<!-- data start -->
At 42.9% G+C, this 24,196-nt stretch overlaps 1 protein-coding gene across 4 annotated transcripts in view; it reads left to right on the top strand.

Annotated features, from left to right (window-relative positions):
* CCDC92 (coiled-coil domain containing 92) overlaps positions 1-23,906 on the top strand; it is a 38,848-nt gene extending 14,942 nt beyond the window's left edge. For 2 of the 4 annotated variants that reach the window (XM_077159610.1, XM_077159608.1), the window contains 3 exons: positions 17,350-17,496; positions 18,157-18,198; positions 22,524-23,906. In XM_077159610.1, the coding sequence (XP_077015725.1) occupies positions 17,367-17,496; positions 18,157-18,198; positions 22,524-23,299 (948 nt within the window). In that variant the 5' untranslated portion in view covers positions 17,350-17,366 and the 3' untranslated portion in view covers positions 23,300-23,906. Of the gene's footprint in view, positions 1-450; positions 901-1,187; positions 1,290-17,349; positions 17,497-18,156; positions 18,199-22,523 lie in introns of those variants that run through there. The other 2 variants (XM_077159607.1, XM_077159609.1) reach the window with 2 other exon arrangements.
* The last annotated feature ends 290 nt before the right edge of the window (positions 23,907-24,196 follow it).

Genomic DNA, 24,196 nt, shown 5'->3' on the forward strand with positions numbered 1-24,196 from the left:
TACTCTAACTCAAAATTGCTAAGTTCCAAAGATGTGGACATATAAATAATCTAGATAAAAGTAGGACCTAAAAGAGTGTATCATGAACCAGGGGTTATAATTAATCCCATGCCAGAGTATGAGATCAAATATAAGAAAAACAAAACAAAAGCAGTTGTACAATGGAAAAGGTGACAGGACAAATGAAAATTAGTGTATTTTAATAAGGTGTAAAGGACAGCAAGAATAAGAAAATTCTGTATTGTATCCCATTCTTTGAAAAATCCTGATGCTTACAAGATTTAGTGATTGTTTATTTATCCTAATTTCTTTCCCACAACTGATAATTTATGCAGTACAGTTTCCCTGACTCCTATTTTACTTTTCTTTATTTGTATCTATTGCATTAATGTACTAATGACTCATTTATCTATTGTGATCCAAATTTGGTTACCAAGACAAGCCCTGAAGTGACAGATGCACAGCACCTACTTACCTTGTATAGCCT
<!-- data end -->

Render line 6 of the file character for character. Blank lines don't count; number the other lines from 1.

TACTCTAACTCAAAATTGCTAAGTTCCAAAGATGTGGACATATAAATAATCTAGATAAAAGTAGGACCTAAAAGAGTGTATCATGAACCAGGGGTTATAATTAATCCCATGCCAGAGTATGAGATCAAATATAAGAAAAACAAAACAAAAGCAGTTGTACAATGGAAAAGGTGACAGGACAAATGAAAATTAGTGTATTTTAATAAGGTGTAAAGGACAGCAAGAATAAGAAAATTCTGTATTGTATCCCATTCTTTGAAAAATCCTGATGCTTACAAGATTTAGTGATTGTTTATTTATCCTAATTTCTTTCCCACAACTGATAATTTATGCAGTACAGTTTCCCTGACTCCTATTTTACTTTTCTTTATTTGTATCTATTGCATTAATGTACTAATGACTCATTTATCTATTGTGATCCAAATTTGGTTACCAAGACAAGCCCTGAAGTGACAGATGCACAGCACCTACTTACCTTGTATAGCCT